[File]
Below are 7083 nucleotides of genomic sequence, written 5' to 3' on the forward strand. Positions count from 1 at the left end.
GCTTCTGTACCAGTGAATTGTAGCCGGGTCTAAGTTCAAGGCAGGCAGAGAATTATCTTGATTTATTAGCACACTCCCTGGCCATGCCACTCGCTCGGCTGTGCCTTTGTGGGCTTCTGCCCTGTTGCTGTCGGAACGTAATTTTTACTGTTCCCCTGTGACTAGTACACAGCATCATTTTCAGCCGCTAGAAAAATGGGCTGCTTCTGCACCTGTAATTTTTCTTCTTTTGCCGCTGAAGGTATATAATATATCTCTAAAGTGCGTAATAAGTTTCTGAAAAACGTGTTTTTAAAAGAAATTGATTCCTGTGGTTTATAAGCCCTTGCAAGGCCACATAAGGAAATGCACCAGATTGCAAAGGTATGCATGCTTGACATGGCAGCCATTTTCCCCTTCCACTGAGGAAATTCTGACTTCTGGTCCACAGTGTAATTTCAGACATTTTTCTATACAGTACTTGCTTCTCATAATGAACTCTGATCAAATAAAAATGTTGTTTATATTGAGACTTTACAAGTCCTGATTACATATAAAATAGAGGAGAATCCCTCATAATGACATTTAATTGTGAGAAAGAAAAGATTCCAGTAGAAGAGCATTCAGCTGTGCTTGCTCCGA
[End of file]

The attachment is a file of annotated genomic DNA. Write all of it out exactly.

Below are 7083 nucleotides of genomic sequence, written 5' to 3' on the forward strand. Positions count from 1 at the left end.
GCTTCTGTACCAGTGAATTGTAGCCGGGTCTAAGTTCAAGGCAGGCAGAGAATTATCTTGATTTATTAGCACACTCCCTGGCCATGCCACTCGCTCGGCTGTGCCTTTGTGGGCTTCTGCCCTGTTGCTGTCGGAACGTAATTTTTACTGTTCCCCTGTGACTAGTACACAGCATCATTTTCAGCCGCTAGAAAAATGGGCTGCTTCTGCACCTGTAATTTTTCTTCTTTTGCCGCTGAAGGTATATAATATATCTCTAAAGTGCGTAATAAGTTTCTGAAAAACGTGTTTTTAAAAGAAATTGATTCCTGTGGTTTATAAGCCCTTGCAAGGCCACATAAGGAAATGCACCAGATTGCAAAGGTATGCATGCTTGACATGGCAGCCATTTTCCCCTTCCACTGAGGAAATTCTGACTTCTGGTCCACAGTGTAATTTCAGACATTTTTCTATACAGTACTTGCTTCTCATAATGAACTCTGATCAAATAAAAATGTTGTTTATATTGAGACTTTACAAGTCCTGATTACATATAAAATAGAGGAGAATCCCTCATAATGACATTTAATTGTGAGAAAGAAAAGATTCCAGTAGAAGAGCATTCAGCTGTGCTTGCTCCGA